Friday, September 23, 2016

Overcoming fear in children - A guide for parents

The famous Russian novelist, Fyodor Dostoyevsky, once wrote, "Taking a new step, uttering a new word, is what people fear most." If you find yourself in this position, quailing on the threshold of something new, take heart, for you are not alone in your fear. Be inspired by the knowledge that others have conquered fears before you. Venture bravely into the unknown.

Dostoyevsky's words are relevant to all age groups but are increasingly even more apt for children.
Fear and anxiety is not uncommon in children especially with the start of a new school year (as mentioned in the article below)

Here are five suggestions for parents to help their child deal with fears and anxieties:

1. Address fear and anxiety - Sometimes children are afraid of situations or objects that adults don't find threatening. Encourage your child to face his or her fears and not run away from it. They need to be reminded that, "What you resist, persists." Instead of resisting the problem, acknowledge it's presence and label the fear. If a fear can't be articulated, it can't be conquered. 

2. Analyze the fear - Help your child to identify the trigger or cue for a fear and action that feeds to the fear. Where does it come from? Is it triggered by a specific object/ situation? Additionally, help your child recognize his or her body symptoms and help the child understand the connection between mind and body. Very often, analyzing the fear may loosen it's grip on your child.

3. Don't cater to the fear - Help your child by taking their fears seriously and by encouraging him or her to talk about his or her feelings. But do not cater to their fears lest they will be reinforced. 

4 Empower children with coping mechanisms - Brain storm with your child to see what calms him or her. Try out various methods to cope such as deep breathing, guided imagery, visualization meditation, progressive muscle relaxation, a silent walk to introspect. Train your child in positive self talk so that he or she feels empowered to take control of the situations life brings along.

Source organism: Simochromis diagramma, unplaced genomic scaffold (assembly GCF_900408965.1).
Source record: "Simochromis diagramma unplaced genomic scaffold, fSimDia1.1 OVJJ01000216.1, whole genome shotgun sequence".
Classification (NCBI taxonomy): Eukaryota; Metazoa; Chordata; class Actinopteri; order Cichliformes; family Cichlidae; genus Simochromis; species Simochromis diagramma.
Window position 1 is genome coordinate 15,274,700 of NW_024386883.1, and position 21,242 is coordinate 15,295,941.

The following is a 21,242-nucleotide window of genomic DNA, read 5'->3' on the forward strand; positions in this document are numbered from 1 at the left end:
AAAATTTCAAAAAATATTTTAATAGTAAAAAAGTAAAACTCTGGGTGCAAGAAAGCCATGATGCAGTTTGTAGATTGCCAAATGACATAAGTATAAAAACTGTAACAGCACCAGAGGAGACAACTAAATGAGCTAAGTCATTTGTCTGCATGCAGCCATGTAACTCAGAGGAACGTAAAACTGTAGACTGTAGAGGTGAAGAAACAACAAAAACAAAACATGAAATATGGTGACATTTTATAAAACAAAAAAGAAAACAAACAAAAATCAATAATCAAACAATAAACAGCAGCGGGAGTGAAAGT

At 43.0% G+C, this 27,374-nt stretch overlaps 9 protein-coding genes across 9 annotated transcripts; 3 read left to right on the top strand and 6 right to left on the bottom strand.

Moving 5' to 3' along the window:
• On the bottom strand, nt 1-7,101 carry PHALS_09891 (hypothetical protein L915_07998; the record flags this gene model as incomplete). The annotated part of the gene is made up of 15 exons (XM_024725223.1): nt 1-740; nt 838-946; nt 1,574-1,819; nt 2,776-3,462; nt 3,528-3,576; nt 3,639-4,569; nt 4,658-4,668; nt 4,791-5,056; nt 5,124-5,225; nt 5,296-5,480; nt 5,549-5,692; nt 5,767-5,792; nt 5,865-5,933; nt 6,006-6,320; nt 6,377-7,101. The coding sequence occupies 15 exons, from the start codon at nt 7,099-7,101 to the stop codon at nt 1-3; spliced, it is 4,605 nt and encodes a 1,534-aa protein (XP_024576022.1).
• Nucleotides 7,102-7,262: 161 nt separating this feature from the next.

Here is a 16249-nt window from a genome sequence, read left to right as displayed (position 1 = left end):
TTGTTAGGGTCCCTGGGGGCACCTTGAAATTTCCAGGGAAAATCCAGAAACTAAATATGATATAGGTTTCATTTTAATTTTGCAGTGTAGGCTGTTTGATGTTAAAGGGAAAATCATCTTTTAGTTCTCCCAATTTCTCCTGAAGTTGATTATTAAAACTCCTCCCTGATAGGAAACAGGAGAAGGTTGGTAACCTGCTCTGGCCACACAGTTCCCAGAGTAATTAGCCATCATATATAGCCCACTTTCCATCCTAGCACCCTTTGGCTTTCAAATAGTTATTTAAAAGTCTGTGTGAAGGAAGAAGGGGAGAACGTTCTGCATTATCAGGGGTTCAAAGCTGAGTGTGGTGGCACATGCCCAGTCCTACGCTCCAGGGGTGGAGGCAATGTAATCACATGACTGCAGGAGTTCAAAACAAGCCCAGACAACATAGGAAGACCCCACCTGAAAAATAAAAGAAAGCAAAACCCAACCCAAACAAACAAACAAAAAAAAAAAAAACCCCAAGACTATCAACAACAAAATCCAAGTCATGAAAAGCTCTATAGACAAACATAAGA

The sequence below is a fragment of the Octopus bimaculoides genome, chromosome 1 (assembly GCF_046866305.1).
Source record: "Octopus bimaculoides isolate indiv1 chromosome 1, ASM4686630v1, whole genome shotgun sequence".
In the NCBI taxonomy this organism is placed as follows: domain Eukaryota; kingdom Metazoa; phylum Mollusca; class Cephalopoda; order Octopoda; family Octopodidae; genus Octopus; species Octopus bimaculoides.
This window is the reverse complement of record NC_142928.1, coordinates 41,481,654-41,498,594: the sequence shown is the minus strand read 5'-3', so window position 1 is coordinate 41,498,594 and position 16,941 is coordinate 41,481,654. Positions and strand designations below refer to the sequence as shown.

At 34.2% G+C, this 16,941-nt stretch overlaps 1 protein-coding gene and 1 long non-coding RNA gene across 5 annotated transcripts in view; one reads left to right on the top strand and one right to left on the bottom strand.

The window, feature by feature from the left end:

5. Build self confidence and esteem. - Do not solve the problem for your child. Instead, validate your child's emotions, understand and empathize with your child's experience and help your child to problem solve. Encourage your child to act in spite of the fear and take it as a challenge for personal growth. All along this journey, remind your child that you've got his or back and be your child's biggest cheerleader. 

The key is to help your child face his or hear fears. As Robin Sharma said, "The fears we don't face become our limits." Let's aim for a limitless world for our children.

Friday, July 15, 2016

Introducing Meditation to Children

“If every 8 year old is taught meditation, we will eliminate violence from this world within one generation.”
- Dalai Lama

Children are natural meditators. It is often easier for them to connect to their original state of peace, love and happiness. But it takes practice and time to get into that natural state of positivity and serenity. Continue with small steps because eventually these small steps, on a regular basis, will lead to enormous results i.e a child who is emotionally and mentally healthy, happy and calm.

Here are a few tips: 

Create a quiet place just for meditation

This can be a room if you have a spare room or a corner in your bedroom or lounge room. You might like to decorate this space with some calming pictures, some of your favorite books, plants, and a special chair or cushion or a bean bag to sit on. Keep this space just for meditation. However, this should not stop you from meditating in a natural setting, such as a beach or a bench in the park.

Start out small

Children are usually able to sit for as many minutes as their age e.g., ten minutes for a ten-year-old. However, you can begin with a shorter session - It is ok to even meditate just for two minutes. Sometimes baby steps work best as small goals are more achievable. Eventually, the hope is to make it a life long habit.

Create a routine

Make it a morning habit or a bedtime routine, or both. The morning, is usually the best time to meditate as it sets the tone for the day. As you start your day, so you live your day. Some prefer to relate it to another established daily activity such as brushing your teeth or going to bed. This way meditation gets easily integrated into your routine.

Communicate and encourage

Talk with your children about the way they feel after meditating. Encourage and applaud the changes they notice or point out changes that you notice in their behavior that they might be unaware of. Praising a child for positive behavior will increase the occurrence of such behavior.

Model the behavior

Meditate with your child. This is clearly the most important tip. Often we see that an athlete’s child is good at sports, or that a musician’s child enjoys playing instruments. Yes, genes matter, but what matters more is what the child observes in his house. Children learn by imitating adults. If you are new to meditation, experiment with guided, silent, or mantra meditations. Children love nature so perhaps a few minutes of mindfully listening to “nature music” might work well.

Practice makes progress

Just like any other activity, Meditation gets better with practice. Just like losing 20 pounds requires discipline and persistent effort in the gym, meditation is a workout for the mind, which requires persistency. Each time you sit to practice, it’s a small success, and you are strengthening those neural pathways in your brain. But consistency is more important than intensity. Five minutes of daily meditation is more important than thirty minutes of meditation once a week. So go ahead, start meditating!